There are very few wild Agarwood trees left in the world due to over-harvesting. This has created another issue; the early-harvesting of cultivated trees. Harvesting these trees early has resulted in a less potent Oud oil, because the resin has not been aged long enough while the tree is alive.
Many of you will be familiar with the smell of synthetic Oud in modern perfumes. This is not what we are talking about. We are talking about Oud from nature, from a tree.
Oud is a journey through scent with all sorts of interesting ‘breezes’ making appearances over time; like a treasure trove of nature referencing smells from the barnyard to spring blossoms.
I like to think of ‘barnyard’ as the smell of Mother Nature regenerating. There are also other words used to describe this aspect of some Oud oils, especially the Hindi oils. Cambodi Ouds (agarwood trees grown in the Cambodia/Thailand area) are less barnyardy while the Papuan Oud is more floral. The medicinal note is a fleeting feature of many true Oud oils. These are very broad descriptions; a universe of scent swirls around in each Oud oil.
We interviewed Ensar from Ensar Oud last month about The End of Oud and the beginning of sustainable cultivation.
Ensar has been keeping his eye on a 60-year-old cultivated tree in Thailand that just recently began to show signs of readiness for harvest. An ethical choice to harvest this tree at 60 years old instead of earlier means that a rare oil has just been produced. There is a video; you can follow the making of this oil from harvest, through distillation to its manifestation as Oud Yaqoub.
This is an Oud oil to keep and age as the scent profile will change with time. Keep away from sunlight and smell or swipe every year or as suits your yearning.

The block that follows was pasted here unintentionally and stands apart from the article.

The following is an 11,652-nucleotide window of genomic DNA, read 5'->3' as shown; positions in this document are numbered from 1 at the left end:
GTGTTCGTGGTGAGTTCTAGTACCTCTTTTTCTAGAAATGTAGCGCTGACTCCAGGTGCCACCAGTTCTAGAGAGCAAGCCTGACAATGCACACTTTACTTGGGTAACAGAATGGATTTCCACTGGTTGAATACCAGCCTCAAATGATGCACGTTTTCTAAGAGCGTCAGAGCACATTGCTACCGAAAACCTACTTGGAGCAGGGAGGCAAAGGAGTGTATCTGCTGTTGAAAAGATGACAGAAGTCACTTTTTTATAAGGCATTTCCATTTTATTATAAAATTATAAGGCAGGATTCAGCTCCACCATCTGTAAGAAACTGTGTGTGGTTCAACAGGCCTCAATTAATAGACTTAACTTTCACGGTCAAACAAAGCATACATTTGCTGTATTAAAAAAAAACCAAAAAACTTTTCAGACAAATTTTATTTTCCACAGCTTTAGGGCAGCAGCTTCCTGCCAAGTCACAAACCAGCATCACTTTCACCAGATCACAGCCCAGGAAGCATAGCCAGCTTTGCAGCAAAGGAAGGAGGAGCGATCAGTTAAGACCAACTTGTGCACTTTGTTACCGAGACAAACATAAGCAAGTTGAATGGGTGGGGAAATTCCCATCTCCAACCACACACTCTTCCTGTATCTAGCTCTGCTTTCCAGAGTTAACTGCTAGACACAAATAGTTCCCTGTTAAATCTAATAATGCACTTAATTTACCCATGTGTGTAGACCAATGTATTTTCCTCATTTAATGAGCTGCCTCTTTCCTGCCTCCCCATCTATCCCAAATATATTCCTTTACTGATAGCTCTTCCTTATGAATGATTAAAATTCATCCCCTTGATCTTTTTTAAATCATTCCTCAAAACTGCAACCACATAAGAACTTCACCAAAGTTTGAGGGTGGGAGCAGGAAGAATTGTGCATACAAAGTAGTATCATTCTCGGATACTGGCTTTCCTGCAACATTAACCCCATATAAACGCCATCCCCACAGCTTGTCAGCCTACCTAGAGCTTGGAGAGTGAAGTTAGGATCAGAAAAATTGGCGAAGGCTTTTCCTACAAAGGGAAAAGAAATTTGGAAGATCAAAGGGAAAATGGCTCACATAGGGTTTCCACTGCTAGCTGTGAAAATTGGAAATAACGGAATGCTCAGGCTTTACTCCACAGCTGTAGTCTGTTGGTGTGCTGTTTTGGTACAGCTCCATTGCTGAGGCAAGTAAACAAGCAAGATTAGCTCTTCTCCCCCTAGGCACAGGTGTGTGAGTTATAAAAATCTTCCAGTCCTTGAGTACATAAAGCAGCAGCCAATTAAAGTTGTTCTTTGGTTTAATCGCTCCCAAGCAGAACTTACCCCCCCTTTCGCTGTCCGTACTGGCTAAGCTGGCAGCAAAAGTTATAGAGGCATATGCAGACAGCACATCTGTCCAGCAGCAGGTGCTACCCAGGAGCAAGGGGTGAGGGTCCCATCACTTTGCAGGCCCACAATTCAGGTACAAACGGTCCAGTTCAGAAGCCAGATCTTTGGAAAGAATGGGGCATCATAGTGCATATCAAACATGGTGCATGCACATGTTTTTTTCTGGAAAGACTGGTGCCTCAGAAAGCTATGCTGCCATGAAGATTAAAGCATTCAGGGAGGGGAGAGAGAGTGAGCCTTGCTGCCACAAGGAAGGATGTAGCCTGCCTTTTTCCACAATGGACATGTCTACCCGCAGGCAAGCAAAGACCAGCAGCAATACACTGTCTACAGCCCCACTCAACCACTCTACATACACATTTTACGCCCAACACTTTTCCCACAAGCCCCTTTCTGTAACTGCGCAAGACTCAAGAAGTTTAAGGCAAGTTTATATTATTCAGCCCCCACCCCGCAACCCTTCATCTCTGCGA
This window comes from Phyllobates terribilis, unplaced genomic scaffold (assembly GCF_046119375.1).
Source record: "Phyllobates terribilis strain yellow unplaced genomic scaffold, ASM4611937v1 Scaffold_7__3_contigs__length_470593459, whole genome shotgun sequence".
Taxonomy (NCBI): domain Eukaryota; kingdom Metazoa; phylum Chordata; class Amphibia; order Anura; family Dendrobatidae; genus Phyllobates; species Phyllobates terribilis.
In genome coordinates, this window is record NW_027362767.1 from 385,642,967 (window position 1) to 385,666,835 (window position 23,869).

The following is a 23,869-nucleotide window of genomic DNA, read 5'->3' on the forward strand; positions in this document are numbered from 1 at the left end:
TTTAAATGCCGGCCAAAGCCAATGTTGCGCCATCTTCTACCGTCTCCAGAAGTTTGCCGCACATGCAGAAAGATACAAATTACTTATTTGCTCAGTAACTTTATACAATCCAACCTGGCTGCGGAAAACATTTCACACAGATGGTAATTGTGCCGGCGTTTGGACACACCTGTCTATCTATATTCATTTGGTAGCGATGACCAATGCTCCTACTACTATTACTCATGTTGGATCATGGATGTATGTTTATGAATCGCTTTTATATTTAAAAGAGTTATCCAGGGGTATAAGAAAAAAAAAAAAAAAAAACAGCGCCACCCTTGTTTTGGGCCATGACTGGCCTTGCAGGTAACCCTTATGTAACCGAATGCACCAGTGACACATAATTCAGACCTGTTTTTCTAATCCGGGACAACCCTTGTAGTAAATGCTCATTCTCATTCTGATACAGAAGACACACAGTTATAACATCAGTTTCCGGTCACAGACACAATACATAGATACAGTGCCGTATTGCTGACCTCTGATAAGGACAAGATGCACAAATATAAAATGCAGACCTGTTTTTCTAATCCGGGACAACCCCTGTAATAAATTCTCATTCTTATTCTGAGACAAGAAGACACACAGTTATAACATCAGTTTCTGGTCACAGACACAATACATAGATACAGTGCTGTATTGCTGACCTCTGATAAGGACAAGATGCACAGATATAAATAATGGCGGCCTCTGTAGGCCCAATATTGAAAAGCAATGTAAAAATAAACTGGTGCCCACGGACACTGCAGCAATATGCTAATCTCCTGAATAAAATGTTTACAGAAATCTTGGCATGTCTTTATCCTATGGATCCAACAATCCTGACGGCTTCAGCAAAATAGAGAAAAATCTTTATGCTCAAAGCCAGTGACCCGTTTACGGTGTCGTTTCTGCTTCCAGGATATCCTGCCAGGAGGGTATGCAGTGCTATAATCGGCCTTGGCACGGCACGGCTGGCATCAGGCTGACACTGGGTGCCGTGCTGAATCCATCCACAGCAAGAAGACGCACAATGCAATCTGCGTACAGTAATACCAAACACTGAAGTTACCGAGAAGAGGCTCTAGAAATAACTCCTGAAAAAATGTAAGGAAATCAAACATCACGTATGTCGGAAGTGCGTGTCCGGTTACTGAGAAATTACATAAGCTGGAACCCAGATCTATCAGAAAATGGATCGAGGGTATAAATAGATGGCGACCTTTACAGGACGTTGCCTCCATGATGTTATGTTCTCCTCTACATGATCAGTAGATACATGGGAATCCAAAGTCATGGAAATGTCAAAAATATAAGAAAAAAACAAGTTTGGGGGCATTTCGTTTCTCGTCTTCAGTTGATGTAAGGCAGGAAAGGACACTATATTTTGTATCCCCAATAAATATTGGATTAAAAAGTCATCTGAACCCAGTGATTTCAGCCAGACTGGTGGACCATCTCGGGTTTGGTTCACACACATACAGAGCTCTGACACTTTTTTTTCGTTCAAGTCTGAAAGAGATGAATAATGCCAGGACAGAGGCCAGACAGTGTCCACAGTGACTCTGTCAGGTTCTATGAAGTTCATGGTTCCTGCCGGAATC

A perfumer-to-be would think this a rare ingredient. I would consider this release to be a collector’s item. The yield from the tree was 23 tolas ~ 268 grams.
Narcotic à la the finest jasmine, Oud Yaqoub is already the finest Cambodi you’ll ever lay nostrils on. Age it a year or two, and you’ll be in possession of one of the Greats of all time.
The most interesting aspects of this oil are the intoxicating flowers: jasmine sambac, ylang ylang, sweet violet and rose that permeate the whole journey.
Oud Yaqoub Experiment
3 grams is $US 299.99 from Ensar Oud
You can choose a decorative or sturdy glass bottle.
For Arabic readers you can visit Ensar Oud in Arabic.
Nomenclature: Lest you be confused by the word ‘experiment’ in the name Oud Yaqoub Experiment I have asked for clarification from Thomas at Ensar Oud. Here is his explanation.
When we started our journey with organic oud, our focus was not only on ethical and sustainable harvesting practices. We also wanted to imbue these new distillations with the techniques and standards that you find in our vintage ouds. The ‘Experiment’ not only refers to this oud being a custom distillation, but also that it’s a departure from the norm. Oud Yaqoub’s fragrance attests to how the distillation tweaks we put in place were able to produce an oil that’s against the grain when it comes to the typical Cambodi/Thai scent profile.